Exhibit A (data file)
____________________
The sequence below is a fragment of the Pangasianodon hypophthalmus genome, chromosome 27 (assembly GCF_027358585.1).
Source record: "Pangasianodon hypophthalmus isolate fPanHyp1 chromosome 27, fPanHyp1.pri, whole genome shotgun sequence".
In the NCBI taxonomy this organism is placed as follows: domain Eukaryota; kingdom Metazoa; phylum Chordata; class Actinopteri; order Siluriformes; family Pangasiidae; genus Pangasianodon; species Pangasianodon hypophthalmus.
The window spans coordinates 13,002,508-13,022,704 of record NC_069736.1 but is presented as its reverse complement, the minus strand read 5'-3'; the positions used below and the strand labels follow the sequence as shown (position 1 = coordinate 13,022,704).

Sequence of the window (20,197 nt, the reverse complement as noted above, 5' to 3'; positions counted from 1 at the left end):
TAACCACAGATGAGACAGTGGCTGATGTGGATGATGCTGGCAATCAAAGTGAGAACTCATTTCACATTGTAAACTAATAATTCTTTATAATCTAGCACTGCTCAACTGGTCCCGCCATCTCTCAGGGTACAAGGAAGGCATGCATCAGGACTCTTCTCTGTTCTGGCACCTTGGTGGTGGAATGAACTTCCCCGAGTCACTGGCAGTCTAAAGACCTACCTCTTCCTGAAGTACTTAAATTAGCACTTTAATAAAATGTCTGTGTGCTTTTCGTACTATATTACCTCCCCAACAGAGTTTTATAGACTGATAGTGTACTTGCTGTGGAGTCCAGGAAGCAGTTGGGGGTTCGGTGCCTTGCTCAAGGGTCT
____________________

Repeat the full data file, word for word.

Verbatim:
The sequence below is a fragment of the Pangasianodon hypophthalmus genome, chromosome 27 (assembly GCF_027358585.1).
Source record: "Pangasianodon hypophthalmus isolate fPanHyp1 chromosome 27, fPanHyp1.pri, whole genome shotgun sequence".
In the NCBI taxonomy this organism is placed as follows: domain Eukaryota; kingdom Metazoa; phylum Chordata; class Actinopteri; order Siluriformes; family Pangasiidae; genus Pangasianodon; species Pangasianodon hypophthalmus.
The window spans coordinates 13,002,508-13,022,704 of record NC_069736.1 but is presented as its reverse complement, the minus strand read 5'-3'; the positions used below and the strand labels follow the sequence as shown (position 1 = coordinate 13,022,704).

Sequence of the window (20,197 nt, the reverse complement as noted above, 5' to 3'; positions counted from 1 at the left end):
TAACCACAGATGAGACAGTGGCTGATGTGGATGATGCTGGCAATCAAAGTGAGAACTCATTTCACATTGTAAACTAATAATTCTTTATAATCTAGCACTGCTCAACTGGTCCCGCCATCTCTCAGGGTACAAGGAAGGCATGCATCAGGACTCTTCTCTGTTCTGGCACCTTGGTGGTGGAATGAACTTCCCCGAGTCACTGGCAGTCTAAAGACCTACCTCTTCCTGAAGTACTTAAATTAGCACTTTAATAAAATGTCTGTGTGCTTTTCGTACTATATTACCTCCCCAACAGAGTTTTATAGACTGATAGTGTACTTGCTGTGGAGTCCAGGAAGCAGTTGGGGGTTCGGTGCCTTGCTCAAGGGTCT